There is an argument that the British Christmas was, for many years, hugely shaped by two men: Prince Albert (1819-61) and Charles Dickens (1812-70). The former is credited with popularising Christmas trees in British homes; the royal household had followed this German tradition for some years, but it was after Albert’s marriage to Queen Victoria that the habit became widespread. As for the latter, the influence of his writing on Britain’s literature, social conscience and customs is considerable: the poignant story and memorable characters of tales like A Christmas Carol continue to resonate.

Yet this paper demolishes any such theory by introducing a third key figure: George Ratcliffe Woodward. Gordon Giles shows how the compiler of The Cambridge Carol Book resuscitated an older tradition, placing carols for various seasons into the hands and voices of church musicians and choirs. He argues that without this influence we would not have the rich tradition of carols and Christmas music known and loved by many, both inside and beyond the church.

There is no intention here to put Woodward and his fellow-compilers on a pedestal. Having set the scene, the author comments on each item in their collection, exposing both the quaint idiosyncracies which permeate it and the paucity of its direct influence; for it is both remarkable and inevitable how little there has stood the test of time. Woodward showed a need that could be met; it was for others to meet that need more effectively, as Gordon Giles explains so well.

£4.00 - Available from the Secretary or as a digital download, please see below.


Occasional Papers from the Hymn Society of Great Britain and Ireland

    First Series from £2.00

    Occasional Papers 1 No. 1
    The Constituents of a Good Hymn
    by W. T. Cairns (1939)

    Occasional Papers 1 No. 2
    Reality in Worship
    by Frederick John Gillman, (1939)

    Occasional Papers 1 No. 3
    Music in Hymnody
    by Millar Patrick (1945)

    Occasional Papers 1 No. 4
    The Hymn Writers of Bristol
    by K. L. Parry (1946)




    Second Series from £2.50

    Occasional Papers 2 No. 1
    Looking at Hymn Tunes: The Objective Factors
    by John Wilson (1991)

    Occasional Papers 2 No. 2
    Susanna and Catherine Winkworth
    by Peter Skrine (1992)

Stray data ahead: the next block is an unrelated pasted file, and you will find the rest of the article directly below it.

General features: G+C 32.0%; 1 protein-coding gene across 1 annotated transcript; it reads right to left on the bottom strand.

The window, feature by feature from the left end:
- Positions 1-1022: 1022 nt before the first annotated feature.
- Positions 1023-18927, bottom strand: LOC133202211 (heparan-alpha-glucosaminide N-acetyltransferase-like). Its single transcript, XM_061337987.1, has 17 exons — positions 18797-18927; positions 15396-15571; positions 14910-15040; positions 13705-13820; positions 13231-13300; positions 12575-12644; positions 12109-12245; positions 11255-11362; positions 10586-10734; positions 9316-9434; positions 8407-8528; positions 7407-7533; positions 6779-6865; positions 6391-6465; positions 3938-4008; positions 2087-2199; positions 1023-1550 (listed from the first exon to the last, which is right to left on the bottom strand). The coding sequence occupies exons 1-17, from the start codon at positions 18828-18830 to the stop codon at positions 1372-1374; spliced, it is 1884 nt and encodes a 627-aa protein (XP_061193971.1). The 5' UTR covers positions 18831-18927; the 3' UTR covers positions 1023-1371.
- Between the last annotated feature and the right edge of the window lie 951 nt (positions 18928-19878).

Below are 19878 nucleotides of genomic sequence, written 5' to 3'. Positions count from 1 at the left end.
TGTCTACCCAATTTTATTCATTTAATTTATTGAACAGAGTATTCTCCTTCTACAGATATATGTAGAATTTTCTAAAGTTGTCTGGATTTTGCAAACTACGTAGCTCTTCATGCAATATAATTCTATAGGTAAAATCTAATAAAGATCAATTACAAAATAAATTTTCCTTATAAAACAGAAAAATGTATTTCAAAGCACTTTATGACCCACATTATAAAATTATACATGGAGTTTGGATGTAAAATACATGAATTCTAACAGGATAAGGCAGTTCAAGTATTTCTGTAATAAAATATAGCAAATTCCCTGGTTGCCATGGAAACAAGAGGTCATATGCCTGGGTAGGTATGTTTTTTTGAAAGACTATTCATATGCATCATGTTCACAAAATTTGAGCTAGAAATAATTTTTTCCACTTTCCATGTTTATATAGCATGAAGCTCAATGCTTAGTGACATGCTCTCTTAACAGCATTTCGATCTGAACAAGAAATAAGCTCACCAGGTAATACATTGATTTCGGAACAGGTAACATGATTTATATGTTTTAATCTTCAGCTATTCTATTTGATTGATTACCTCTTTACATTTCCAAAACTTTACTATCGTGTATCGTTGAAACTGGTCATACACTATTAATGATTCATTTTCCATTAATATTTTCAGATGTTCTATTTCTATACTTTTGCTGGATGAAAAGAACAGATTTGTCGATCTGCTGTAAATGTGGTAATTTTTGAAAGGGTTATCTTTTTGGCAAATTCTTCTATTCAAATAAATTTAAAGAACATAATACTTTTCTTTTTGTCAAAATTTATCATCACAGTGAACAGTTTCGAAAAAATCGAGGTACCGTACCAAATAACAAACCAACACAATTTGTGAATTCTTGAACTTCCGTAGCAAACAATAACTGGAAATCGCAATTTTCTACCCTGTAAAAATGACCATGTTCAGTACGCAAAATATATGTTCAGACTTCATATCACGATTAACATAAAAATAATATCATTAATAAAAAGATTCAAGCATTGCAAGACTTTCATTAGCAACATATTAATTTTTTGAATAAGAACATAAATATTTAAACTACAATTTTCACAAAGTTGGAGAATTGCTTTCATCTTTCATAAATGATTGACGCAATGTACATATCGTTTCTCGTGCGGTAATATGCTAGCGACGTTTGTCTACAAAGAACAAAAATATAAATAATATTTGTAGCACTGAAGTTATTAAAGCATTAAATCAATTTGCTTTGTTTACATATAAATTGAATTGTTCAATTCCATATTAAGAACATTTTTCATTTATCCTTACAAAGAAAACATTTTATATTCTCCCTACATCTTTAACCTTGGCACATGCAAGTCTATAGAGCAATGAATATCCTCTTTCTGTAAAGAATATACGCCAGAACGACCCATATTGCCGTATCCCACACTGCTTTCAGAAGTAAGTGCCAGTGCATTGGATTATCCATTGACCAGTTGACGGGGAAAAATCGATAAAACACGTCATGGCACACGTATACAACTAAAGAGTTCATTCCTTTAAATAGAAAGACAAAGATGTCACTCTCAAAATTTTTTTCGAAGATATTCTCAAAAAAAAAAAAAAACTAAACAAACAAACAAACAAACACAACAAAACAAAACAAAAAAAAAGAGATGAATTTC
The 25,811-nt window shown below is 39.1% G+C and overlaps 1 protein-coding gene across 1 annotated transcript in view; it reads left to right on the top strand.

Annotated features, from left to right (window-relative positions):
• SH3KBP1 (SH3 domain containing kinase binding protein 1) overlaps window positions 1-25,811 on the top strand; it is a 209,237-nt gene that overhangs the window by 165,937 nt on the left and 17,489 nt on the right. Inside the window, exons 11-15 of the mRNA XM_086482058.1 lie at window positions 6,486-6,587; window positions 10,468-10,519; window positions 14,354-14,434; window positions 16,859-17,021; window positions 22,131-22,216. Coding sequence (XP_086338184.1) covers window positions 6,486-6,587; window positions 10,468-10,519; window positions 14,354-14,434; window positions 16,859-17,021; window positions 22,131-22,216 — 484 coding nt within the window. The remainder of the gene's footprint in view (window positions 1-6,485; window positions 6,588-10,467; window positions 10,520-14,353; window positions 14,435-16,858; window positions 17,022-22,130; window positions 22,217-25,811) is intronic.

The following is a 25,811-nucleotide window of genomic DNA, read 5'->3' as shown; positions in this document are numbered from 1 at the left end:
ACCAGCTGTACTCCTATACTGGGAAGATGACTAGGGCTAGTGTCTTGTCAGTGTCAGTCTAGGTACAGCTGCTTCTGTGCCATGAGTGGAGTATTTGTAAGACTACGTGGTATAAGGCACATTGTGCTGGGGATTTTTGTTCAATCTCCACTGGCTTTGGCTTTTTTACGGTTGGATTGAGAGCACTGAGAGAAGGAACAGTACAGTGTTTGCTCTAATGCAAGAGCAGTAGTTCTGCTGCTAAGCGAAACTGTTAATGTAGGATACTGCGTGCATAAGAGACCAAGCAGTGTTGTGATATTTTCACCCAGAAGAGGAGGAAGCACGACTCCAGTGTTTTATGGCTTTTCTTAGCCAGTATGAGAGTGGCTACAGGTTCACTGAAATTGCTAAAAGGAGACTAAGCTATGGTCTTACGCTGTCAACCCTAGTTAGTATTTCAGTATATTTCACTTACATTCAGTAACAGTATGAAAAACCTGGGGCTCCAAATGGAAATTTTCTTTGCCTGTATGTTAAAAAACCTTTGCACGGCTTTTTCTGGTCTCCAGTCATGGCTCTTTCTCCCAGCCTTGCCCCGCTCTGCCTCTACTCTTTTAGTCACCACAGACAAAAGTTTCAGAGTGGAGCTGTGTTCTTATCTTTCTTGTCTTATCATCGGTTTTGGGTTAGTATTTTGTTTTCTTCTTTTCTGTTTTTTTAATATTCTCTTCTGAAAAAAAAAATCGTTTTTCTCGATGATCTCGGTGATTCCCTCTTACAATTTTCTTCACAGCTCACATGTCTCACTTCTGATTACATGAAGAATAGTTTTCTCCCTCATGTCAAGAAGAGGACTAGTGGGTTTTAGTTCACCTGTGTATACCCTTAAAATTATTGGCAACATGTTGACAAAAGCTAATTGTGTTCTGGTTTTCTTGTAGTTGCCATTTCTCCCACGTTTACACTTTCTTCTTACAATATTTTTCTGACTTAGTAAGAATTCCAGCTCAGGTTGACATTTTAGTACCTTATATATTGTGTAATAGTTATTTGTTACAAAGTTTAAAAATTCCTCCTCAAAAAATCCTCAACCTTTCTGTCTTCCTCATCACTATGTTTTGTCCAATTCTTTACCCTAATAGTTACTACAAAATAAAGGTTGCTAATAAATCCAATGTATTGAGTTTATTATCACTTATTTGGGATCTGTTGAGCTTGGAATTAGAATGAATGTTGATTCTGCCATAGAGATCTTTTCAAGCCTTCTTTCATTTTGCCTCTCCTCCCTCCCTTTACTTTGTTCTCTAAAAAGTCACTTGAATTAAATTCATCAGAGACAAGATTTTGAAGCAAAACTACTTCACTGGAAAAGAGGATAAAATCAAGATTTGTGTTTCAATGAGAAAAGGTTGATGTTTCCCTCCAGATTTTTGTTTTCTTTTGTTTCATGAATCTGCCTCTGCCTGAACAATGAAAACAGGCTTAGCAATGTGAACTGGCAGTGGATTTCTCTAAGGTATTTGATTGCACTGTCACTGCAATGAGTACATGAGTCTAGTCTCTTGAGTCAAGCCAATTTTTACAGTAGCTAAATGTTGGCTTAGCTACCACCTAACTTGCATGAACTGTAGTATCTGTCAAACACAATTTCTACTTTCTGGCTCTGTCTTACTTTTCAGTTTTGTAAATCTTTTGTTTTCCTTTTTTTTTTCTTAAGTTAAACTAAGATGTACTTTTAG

Occasional Papers 2 No. 3
    Hymns and an Orthodox Dissenter: in Commemoration of Bernard Lord Manning 1892-1941
    by Clyde Binfield (1992)

    Occasional Papers 2 No. 4
    A Hymn Book Survey 1980 - 1993
    by Donald Webster (1994)

    Occasional Papers 2 No. 5
    John Darwall and the 148th Metre
    by John Wilson (2002)

    Occasional Papers 2 No. 6
    A Hymn Book Survey 1993-2003
    by Alan Luff (2003)

    Occasional Papers 2 No. 7
    The Wit and Wisdom of Percy Dearmer
    by Alan Luff (2006)




    Third Series from £3.50

    Occasional Papers 3 No. 1
    Snakes and Ladders - A Hymn Writer's Reflections
    by Timothy Dudley-Smith (2008)

    Occasional Papers 3 No. 2
    What do Hymns Say About Daily Work?
    by David R. Wright (2009)

    Occasional Papers 3 No. 3
    Revealing Hidden Wisdom - Women Finding a Voice in Hymnody
    by June Boyce-Tillman (2010)

    Occasional Papers 3 No. 4
    Redefining the Hymn: The Performative Context
    by Katherine Jenkins with an extended introduction by Rhidian Griffiths (2010)

    Occasional Papers 3 No. 5
    ‘Race Shall Thy Works Praise Unto Race': The Development of Metrical Psalmody in Scotland
    by Graham S. Deans (2011)

    Occasional Papers 3 No. 6
    Hymns Ancient & Modern 1861 - 2013: Its Rise, Development and Influence
    by James Dickinson (2013)

    Occasional Papers 3 No. 7
    Worshipping Caretakers: The Creation and our Stewardship of it in Hymnody
    by Alan Hall (2014)

    Occasional Papers 3 No. 8
    Faith, Hymns and Poetry
    by Timothy Dudley-Smith (2016)

    Occasional Papers 3 No. 9
    The Cambridge Carol Book
    by Gordon Giles (2017)